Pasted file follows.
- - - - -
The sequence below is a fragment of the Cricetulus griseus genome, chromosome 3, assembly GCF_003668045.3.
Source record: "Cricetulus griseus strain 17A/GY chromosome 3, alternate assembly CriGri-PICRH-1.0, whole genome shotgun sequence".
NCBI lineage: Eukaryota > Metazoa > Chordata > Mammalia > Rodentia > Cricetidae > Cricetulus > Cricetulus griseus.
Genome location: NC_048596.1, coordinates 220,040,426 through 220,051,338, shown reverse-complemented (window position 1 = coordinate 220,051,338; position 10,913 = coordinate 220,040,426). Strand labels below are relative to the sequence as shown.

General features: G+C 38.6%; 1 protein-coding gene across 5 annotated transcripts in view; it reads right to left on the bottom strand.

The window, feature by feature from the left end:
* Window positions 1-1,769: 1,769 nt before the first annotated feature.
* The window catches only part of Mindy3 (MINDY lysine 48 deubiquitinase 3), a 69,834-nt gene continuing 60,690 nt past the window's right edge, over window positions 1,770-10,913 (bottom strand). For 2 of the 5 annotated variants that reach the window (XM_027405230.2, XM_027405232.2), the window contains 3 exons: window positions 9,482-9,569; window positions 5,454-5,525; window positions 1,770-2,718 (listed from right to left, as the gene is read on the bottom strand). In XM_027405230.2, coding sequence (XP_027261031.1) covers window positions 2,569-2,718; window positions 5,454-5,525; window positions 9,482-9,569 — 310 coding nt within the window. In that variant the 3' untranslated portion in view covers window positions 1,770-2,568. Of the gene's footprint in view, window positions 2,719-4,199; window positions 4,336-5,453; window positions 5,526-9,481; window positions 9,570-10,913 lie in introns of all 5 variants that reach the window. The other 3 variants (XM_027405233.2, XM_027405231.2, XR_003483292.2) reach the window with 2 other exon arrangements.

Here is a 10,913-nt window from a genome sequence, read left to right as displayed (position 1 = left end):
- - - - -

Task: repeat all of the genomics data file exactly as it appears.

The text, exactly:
The sequence below is a fragment of the Cricetulus griseus genome, chromosome 3, assembly GCF_003668045.3.
Source record: "Cricetulus griseus strain 17A/GY chromosome 3, alternate assembly CriGri-PICRH-1.0, whole genome shotgun sequence".
NCBI lineage: Eukaryota > Metazoa > Chordata > Mammalia > Rodentia > Cricetidae > Cricetulus > Cricetulus griseus.
Genome location: NC_048596.1, coordinates 220,040,426 through 220,051,338, shown reverse-complemented (window position 1 = coordinate 220,051,338; position 10,913 = coordinate 220,040,426). Strand labels below are relative to the sequence as shown.

General features: G+C 38.6%; 1 protein-coding gene across 5 annotated transcripts in view; it reads right to left on the bottom strand.

The window, feature by feature from the left end:
* Window positions 1-1,769: 1,769 nt before the first annotated feature.
* The window catches only part of Mindy3 (MINDY lysine 48 deubiquitinase 3), a 69,834-nt gene continuing 60,690 nt past the window's right edge, over window positions 1,770-10,913 (bottom strand). For 2 of the 5 annotated variants that reach the window (XM_027405230.2, XM_027405232.2), the window contains 3 exons: window positions 9,482-9,569; window positions 5,454-5,525; window positions 1,770-2,718 (listed from right to left, as the gene is read on the bottom strand). In XM_027405230.2, coding sequence (XP_027261031.1) covers window positions 2,569-2,718; window positions 5,454-5,525; window positions 9,482-9,569 — 310 coding nt within the window. In that variant the 3' untranslated portion in view covers window positions 1,770-2,568. Of the gene's footprint in view, window positions 2,719-4,199; window positions 4,336-5,453; window positions 5,526-9,481; window positions 9,570-10,913 lie in introns of all 5 variants that reach the window. The other 3 variants (XM_027405233.2, XM_027405231.2, XR_003483292.2) reach the window with 2 other exon arrangements.

Here is a 10,913-nt window from a genome sequence, read left to right as displayed (position 1 = left end):